The Prioritization happened at four levels – a) Development Strategy Level, the development strategy was decided by the Government choosing from amongst many parallel and competing ones. The favoured strategy was to have rapid economic growth, job creation and effective service delivery), b) Sectorial Level (Sectors which can contribute to faster growth, building of human capital and effective governance were chosen), c) Program Level (Within sectors, the existing delivering programs which could be scaled up at national level were chosen. Some programs were to be phased out as well), and (d) Project Level (Within Programs, the critical projects in view of resources available having maximum impact were chosen).
National Priority Programs: The concept of National Priority Programs (NPPs) was concretised in the run-up to the Kabul Conference and concepts of 22 NPPs were approved during the Conference. The NPPs were seen as the concretization of the focused national priorities in view of limited donor resources and government implementation capacities. NPPs built on the rationalised policy frameworks of the underlying sectors with three main components – a) reforms needed, b) institutions building and c) service delivery. They built primarily on the existing activities with scaling-up and scaling out to make them flab-free, more effective and result-oriented. The goal was not primarily to identify new areas where investment was required, but to consolidate hundreds of Afghan, bi-lateral and multi-lateral development projects into a coherent suite of programs that could be absorbed in an ordered manner into the Afghan budget ensuring their sustainability.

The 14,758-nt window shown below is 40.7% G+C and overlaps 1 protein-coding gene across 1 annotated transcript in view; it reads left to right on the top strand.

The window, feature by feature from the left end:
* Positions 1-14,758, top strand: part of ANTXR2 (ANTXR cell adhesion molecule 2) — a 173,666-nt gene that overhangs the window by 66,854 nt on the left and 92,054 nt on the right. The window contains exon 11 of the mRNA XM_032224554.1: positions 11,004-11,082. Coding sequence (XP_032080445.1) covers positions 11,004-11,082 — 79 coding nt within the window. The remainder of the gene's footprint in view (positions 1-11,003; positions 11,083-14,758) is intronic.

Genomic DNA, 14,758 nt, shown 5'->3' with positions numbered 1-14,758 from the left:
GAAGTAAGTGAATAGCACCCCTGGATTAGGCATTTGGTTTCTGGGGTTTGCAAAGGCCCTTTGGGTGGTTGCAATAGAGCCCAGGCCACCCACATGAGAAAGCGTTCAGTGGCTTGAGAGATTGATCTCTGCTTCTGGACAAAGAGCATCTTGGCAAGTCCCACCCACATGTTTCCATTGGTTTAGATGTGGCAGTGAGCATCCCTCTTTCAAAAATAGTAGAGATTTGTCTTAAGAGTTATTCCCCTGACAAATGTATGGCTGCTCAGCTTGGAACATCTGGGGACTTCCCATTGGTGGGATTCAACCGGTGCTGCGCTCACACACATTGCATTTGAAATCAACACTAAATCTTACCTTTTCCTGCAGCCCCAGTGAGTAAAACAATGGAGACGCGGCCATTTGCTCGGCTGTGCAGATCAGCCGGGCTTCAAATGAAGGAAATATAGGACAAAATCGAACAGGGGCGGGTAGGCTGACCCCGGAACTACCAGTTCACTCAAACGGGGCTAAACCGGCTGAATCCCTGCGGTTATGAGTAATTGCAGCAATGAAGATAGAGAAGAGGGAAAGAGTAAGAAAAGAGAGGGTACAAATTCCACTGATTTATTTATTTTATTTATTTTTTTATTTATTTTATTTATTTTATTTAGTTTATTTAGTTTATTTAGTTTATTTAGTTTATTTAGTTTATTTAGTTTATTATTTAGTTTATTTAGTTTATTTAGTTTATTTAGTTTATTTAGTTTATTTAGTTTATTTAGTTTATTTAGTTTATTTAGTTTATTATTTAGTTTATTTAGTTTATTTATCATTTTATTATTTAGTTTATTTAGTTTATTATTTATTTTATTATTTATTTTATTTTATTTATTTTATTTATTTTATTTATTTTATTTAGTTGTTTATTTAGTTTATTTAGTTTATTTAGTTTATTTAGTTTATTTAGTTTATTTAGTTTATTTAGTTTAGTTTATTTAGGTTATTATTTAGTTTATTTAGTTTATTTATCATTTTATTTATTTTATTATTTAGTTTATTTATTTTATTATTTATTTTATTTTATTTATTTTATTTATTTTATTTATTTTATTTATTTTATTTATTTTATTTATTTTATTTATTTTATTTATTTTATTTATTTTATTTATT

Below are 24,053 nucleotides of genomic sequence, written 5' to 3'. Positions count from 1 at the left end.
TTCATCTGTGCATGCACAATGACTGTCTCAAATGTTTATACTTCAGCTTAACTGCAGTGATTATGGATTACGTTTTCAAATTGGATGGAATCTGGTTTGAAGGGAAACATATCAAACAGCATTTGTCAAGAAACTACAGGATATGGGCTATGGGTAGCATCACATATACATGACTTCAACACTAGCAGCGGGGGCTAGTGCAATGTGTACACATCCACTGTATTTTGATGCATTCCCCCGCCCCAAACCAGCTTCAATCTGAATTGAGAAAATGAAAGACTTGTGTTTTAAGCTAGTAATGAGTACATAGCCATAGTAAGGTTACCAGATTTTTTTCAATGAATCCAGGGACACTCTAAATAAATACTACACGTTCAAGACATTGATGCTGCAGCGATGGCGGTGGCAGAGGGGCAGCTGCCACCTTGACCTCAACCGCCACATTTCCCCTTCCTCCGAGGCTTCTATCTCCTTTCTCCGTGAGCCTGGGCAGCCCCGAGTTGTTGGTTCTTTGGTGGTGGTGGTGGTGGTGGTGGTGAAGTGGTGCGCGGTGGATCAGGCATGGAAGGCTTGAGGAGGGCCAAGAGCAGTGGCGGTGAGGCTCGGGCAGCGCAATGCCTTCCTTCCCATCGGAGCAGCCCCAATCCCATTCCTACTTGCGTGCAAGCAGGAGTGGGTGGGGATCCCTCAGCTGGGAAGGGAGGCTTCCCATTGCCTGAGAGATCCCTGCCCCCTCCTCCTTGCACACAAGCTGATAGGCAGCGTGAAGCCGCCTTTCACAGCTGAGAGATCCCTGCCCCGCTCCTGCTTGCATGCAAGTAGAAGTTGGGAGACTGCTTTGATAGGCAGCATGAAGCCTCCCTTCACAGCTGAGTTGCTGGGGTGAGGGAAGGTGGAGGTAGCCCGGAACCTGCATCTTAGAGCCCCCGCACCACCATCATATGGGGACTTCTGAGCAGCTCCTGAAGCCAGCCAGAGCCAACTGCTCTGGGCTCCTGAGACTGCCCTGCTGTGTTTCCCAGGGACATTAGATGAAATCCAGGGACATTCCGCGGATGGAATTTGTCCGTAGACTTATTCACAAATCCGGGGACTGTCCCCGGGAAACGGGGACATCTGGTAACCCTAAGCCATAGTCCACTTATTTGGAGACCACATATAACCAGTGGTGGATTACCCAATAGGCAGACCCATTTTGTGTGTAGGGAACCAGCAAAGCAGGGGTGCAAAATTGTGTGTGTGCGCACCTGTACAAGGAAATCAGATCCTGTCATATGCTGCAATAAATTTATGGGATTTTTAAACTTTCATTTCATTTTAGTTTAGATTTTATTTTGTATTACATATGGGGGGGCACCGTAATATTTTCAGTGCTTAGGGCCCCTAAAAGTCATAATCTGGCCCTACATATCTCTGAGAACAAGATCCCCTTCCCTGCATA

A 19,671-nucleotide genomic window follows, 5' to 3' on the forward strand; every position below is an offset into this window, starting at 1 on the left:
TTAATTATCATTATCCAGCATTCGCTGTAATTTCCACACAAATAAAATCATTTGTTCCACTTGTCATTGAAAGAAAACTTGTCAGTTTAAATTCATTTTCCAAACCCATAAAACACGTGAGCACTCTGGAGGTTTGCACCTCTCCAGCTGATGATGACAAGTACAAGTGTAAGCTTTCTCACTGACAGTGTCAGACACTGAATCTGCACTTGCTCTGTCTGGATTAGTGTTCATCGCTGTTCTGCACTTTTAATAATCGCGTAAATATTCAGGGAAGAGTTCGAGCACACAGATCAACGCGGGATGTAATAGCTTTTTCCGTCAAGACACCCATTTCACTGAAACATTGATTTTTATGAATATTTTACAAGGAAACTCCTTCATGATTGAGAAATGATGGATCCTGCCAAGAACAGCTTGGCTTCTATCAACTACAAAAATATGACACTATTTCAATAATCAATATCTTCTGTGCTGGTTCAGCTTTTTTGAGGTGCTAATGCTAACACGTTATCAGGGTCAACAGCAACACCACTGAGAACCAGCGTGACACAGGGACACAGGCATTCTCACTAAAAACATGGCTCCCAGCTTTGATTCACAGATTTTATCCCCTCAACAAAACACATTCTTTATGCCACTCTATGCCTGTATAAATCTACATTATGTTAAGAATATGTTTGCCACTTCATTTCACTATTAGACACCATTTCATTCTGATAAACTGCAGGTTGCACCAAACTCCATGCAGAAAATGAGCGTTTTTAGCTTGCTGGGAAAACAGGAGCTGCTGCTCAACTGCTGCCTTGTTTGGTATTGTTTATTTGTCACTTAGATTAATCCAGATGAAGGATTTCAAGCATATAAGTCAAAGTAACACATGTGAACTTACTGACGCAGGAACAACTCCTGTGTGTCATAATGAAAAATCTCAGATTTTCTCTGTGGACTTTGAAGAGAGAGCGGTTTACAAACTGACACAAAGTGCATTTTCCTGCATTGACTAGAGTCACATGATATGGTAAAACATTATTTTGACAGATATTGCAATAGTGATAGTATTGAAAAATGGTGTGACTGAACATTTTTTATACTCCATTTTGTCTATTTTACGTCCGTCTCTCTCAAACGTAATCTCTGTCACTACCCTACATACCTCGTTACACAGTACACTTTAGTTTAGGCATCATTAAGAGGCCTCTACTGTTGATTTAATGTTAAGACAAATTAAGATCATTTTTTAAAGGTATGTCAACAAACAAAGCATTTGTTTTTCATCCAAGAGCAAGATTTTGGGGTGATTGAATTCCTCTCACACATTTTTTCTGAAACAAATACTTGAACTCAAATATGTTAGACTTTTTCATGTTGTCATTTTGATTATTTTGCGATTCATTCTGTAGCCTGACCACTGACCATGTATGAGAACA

NPPs are vehicles for (a) long-term engagement in governance and socio-economic development and creation of foundations for sustainable transition, (b) achieving financial sustainability through future revenue streams by creating critical infrastructure (ID cluster programs), (b) increasing productivity in agriculture and rural areas for both growth and poverty reduction (ARD cluster), (c) establishing enabling environment for growth through private sector (PSD Cluster), (d) building critical human capital (HRD cluster) for economic growth and sustenance of governance, development and stability, (e) achieving peace (Security cluster), (f) reforming and creating critical institutions for effective governance (Governance Cluster), (g) achieving aid-effectiveness through national ownership and aid management (including alignment of donor funding and routing), and (h) achieving economic and social stability through better job opportunities. In view of centrality of NPPs for achieving various national priorities, all processes (like budget, provincial planning and budgeting, etc.) have to be aligned with the NPPs.